During the 1930s and 1940s a music developed which mirrored the evolution of Hispanics in southwestern cities into Mexican Americans, a bicultural community emerging from Mexican roots within the United States. This was the first generation of Americans of Mexican descent to aspire for inclusion in Anglo-American life. Popular dance band ensembles catered to this generation's biculturalism by playing genres chosen from both the Latin and the American traditions: bolero, danzón, guaracha, and rumba alternating with boogie, swing, and fox-trot, among others. After World War II, a type of fusion of the traditions took place that developed into a distinctive sound, especially among the orquestas and conjuntos in Texas, where the largest Hispanic recording companies existed at that time. The result was a music that came to be known as Tejano.
As orchestras became more professional and ballroom dance circuits extended throughout the Southwest, the Texas recording artists became the greatest in demand and spread their new music throughout the Southwest and northern Mexico. Among the first prominent big bands were Beto Villa's from Falfurrias, Texas, whose leader is sometimes called the father of the Mexican American orquesta. Villa popularized a folksy, "country"-style polka; this polka, in particular, came to be known as "Tex-Mex," especially when compared with the more sophisticated urban sounds of danzones, guarachas, fox-trots, and swings. Villa's influence was so strong that many followers appeared throughout the Southwest, most noteworthy of them being singer-saxophonist Isidro López, also from Texas, who is known for adding the working-class canción ranchera to the Tex-Mex repertoire. Balde González of Victoria, Texas, and Pedro Bugarín of Phoenix, Arizona, smoothed out the musical deliveries and broadened the repertoire of genres included in Tex-Mex.
The peak years for the Mexican-American orquesta were the 1960s and 1970s, during which emerged Little Joe Hernández, one of the greatest all-time performers and popularizers of Tex-Mex. Little Joe led a band made up of family members and friends under a series of names and struggled to get studios to record his music and radio stations to play it in Texas. Finally, he had to form his own recording and distribution companies. Little Joe, in addition, fused the Tex-Mex ranchero sound with American jazz and rock within the same musical number to achieve a unique bi-musical sound which came to be called "La Onda Chicana" (The Chicano Wave). Little Joe's first experiment in this Chicano Wave occurred on his hugely successful 1972 LP Para La Gente (For the People). Backing Joe and his brother Johnny's harmonic duet were the usual instruments of a well-organized Mexican American band of those years: two trumpets, two saxophones, a trombone, and a rhythm section of bass, electric guitar, drums, and keyboards. On the album, many of the arrangements were augmented with strings from the Dallas symphony—a novelty for Tex-Mex music—and with the interlacing of jazz riffs. Even at the turn of the century, many of the numbers included on this historic LP are standard fare among dance bands in Mexican American communities.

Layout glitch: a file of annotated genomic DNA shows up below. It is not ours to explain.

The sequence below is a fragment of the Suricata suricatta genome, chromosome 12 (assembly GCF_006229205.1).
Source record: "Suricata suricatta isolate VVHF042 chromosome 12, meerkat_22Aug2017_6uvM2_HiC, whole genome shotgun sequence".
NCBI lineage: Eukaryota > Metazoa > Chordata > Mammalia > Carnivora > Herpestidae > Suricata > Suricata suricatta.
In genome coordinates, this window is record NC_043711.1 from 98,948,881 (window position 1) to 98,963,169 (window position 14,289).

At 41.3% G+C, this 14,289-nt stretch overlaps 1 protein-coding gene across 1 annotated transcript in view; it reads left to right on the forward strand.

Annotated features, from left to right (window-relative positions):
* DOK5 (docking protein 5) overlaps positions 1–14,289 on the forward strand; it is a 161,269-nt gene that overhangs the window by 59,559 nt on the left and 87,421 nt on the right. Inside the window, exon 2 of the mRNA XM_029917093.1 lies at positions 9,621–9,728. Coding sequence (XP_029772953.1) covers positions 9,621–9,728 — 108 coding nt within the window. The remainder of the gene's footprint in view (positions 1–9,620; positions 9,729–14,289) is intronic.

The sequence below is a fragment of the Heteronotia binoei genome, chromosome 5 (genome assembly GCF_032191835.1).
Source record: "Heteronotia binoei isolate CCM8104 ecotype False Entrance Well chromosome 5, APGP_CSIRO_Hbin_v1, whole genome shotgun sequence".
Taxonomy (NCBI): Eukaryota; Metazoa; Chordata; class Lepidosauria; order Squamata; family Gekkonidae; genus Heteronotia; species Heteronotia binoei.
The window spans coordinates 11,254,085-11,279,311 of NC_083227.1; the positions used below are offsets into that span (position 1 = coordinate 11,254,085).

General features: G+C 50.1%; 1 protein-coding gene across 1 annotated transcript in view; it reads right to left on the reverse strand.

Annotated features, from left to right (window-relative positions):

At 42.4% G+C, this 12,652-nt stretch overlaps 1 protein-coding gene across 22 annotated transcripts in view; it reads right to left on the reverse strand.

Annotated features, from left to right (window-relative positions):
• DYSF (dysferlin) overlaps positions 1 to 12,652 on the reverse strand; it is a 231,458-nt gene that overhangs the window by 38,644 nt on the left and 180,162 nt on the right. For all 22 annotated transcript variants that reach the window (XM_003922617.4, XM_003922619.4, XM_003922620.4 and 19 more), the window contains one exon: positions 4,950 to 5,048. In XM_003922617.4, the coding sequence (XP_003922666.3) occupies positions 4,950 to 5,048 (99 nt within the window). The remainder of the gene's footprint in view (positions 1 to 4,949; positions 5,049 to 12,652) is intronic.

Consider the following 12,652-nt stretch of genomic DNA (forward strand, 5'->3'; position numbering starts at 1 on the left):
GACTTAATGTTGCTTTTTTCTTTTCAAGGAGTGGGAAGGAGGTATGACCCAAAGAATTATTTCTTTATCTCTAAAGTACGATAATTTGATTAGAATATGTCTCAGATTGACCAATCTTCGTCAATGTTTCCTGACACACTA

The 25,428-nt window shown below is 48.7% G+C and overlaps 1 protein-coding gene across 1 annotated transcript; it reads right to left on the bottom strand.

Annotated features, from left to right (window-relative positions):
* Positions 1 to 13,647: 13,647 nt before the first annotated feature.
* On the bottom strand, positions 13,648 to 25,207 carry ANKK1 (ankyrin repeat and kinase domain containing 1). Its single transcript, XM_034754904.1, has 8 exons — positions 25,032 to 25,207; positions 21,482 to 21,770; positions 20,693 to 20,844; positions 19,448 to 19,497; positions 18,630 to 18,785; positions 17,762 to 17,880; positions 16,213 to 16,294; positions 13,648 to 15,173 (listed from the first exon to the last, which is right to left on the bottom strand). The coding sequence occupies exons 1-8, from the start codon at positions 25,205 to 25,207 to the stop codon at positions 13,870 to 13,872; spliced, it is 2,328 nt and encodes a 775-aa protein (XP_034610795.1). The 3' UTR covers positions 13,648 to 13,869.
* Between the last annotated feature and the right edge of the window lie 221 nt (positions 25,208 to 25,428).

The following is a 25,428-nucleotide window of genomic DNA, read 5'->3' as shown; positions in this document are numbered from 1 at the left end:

Texas continues to be the center for Tejano music, from whence dance bands and recording artists tour to as far north as Chicago and New York City and as far south as Mexico City. The advent of the three Spanish-language television networks further popularized the music into the Caribbean and South America. Younger generations of Mexican Americans further infused the music with rock influences in the 1990s and took it far afield from its country roots, mirroring the overwhelming concentration of Hispanics in big cities today.
Peña, Manuel. The Texas Mexican-Conjunto: History of a Working-Class Music. Austin, University of Texas Press, 1985.
——. "From Ranchera to Jaitón: Ethnicity and Class in Texas-Mexican Music." Ethnomusicology. Vol. 29, No. 1, 1985, 29-55.